His doctor drove him over the border. It was quicker that way: If the man donated in Switzerland, his blood would be delayed while paperwork was filled out and authorizations sought.
The nurse in Annemasse, France, could tell from the label on the blood bag destined for Paris that this blood was pretty unusual. But when she read the details closely, her eyes widened. Surely it was impossible for this man seated beside her to be alive, let alone apparently healthy?
Thomas smiled to himself. Very few people in the world knew his blood type did—could—exist. And even fewer shared it. In 50 years, researchers have turned up only 40 or so other people on the planet with the same precious, lifesaving blood in their veins.
Red blood cells carry oxygen to all the cells and tissues in our body. If we lose a lot of blood in surgery or an accident, we need more of it—fast. Hence the hundreds of millions of people flowing through blood donation centers across the world, and the thousands of vehicles transporting bags of blood to processing centers and hospitals.
It would be straightforward if we all had the same blood. But we don’t. On the surface of every one of our red blood cells, we have up to 342 antigens—molecules capable of triggering the production of specialized proteins called antibodies. It is the presence or absence of particular antigens that determines someone’s blood type.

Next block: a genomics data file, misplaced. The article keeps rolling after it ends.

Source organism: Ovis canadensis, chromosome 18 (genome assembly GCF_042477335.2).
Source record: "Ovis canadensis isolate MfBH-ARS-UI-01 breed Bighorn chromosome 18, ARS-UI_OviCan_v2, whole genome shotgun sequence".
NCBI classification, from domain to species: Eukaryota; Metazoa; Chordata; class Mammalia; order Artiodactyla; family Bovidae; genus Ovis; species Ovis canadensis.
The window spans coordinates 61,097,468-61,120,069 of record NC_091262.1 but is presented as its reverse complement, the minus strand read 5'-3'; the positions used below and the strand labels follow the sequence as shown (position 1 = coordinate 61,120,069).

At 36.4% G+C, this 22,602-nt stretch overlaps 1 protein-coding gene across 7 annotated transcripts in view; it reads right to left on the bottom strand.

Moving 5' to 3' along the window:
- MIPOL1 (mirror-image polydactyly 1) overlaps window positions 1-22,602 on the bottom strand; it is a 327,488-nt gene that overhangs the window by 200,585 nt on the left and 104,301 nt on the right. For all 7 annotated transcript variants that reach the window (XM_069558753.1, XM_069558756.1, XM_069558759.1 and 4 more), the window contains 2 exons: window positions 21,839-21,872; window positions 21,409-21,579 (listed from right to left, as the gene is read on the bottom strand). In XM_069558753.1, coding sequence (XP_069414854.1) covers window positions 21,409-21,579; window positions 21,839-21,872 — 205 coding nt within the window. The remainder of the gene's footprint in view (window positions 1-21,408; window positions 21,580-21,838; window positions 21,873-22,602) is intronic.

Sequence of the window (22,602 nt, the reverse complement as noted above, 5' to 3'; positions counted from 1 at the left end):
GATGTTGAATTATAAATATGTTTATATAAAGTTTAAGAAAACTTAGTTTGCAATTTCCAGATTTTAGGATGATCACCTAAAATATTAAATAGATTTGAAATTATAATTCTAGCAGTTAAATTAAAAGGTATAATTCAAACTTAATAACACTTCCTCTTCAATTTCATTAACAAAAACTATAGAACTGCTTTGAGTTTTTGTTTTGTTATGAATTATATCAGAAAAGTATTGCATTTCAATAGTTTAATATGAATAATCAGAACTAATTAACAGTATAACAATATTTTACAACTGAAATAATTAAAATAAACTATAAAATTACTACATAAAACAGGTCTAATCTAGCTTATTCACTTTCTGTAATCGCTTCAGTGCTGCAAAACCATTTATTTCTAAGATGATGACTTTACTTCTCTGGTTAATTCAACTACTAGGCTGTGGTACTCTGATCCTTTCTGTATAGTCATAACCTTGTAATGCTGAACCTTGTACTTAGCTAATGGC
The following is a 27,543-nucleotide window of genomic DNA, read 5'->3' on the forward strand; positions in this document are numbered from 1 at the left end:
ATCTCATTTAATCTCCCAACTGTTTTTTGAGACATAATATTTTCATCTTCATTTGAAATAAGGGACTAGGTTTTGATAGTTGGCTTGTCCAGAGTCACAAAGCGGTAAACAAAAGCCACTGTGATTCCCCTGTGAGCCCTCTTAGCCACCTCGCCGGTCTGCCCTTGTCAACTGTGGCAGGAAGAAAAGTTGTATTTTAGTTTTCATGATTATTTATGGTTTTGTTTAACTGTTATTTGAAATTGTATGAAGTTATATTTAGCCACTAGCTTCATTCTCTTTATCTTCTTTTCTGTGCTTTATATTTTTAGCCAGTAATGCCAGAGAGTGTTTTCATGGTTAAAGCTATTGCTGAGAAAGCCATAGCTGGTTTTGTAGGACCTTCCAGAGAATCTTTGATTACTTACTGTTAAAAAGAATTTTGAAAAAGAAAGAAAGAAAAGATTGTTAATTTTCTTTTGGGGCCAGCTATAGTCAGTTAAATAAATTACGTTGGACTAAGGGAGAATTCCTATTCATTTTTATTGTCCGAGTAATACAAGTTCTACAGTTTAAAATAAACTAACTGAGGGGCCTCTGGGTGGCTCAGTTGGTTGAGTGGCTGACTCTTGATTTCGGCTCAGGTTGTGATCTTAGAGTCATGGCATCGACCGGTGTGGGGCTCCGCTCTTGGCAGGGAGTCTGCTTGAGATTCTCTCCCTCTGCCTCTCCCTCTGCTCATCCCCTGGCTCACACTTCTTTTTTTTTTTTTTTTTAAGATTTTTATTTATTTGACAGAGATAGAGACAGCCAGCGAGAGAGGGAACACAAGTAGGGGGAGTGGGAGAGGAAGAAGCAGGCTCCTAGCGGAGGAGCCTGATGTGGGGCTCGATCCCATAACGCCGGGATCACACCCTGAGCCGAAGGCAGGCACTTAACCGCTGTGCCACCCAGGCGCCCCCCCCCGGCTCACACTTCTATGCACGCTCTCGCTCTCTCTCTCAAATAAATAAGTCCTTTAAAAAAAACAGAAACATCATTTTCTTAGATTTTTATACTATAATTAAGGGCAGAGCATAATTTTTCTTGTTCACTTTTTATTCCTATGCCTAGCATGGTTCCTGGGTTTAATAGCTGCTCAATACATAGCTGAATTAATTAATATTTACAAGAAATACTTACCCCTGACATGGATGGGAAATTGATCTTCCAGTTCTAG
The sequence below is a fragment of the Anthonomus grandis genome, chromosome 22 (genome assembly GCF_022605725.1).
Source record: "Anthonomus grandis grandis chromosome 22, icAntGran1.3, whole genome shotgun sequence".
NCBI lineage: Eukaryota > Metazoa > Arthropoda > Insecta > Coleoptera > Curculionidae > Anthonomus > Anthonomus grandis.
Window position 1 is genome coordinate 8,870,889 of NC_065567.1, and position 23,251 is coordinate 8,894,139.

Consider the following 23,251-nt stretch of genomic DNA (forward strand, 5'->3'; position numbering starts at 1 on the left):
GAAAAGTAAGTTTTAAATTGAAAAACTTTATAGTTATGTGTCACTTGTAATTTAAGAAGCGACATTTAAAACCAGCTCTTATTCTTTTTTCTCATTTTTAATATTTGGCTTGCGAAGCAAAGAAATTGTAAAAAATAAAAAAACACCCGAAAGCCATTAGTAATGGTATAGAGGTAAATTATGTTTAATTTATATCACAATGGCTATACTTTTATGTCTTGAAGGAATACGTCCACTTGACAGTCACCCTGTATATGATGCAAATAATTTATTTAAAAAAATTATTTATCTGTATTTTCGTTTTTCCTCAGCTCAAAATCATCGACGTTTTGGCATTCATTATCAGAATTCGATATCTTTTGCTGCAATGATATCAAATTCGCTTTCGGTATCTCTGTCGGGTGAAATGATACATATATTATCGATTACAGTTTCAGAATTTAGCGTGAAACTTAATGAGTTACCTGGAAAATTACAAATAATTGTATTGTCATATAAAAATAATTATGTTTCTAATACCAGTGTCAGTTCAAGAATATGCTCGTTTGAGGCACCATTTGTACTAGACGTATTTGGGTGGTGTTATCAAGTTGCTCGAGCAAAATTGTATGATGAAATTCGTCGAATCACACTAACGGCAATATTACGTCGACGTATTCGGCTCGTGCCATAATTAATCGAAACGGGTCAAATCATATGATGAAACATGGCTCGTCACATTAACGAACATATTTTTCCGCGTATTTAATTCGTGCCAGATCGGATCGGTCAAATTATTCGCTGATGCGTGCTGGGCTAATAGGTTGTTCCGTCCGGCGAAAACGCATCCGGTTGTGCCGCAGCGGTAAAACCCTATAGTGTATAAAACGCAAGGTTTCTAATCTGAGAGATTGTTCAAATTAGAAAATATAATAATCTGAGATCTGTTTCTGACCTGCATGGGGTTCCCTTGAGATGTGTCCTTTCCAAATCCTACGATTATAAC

If a particular high-prevalence antigen is missing from your red blood cells, then you are “negative” for that blood group. If you receive blood from a “positive” donor, then your own antibodies may react with the incompatible donor blood cells, triggering a further response from the immune system. These transfusion reactions can be lethal.
Because so few people have it, by definition, rare blood is hardly ever needed. But when it is, finding a donor and getting the blood to a patient in crisis can become a desperate race against the clock. It will almost certainly involve a convoluted international network of people working invisibly behind the bustle of “ordinary” blood donation to track down a donor in one country and fly a bag of their blood to another.
* * *
Forty years ago, when 10-year-old Thomas went into the University Hospital of Geneva with a routine childhood infection, his blood test revealed something very curious: He appeared to be missing an entire blood-group system.
There are 35 blood-group systems, organized according to the genes that carry the information to produce the antigens within each system. The majority of the 342 blood-group antigens belong to one of these systems. The Rh system (formerly known as “Rhesus”) is the largest, containing 61 antigens.
The most important of these Rh antigens, the D antigen, is quite often missing in Caucasians, of whom around 15 percent are Rh D-negative (more commonly, though inaccurately, known as Rh-negative blood). But Thomas seemed to be lacking all the Rh antigens. If this suspicion proved correct, it would make his blood type Rhnull—one of the rarest in the world, and a phenomenal discovery for the hospital hematologists.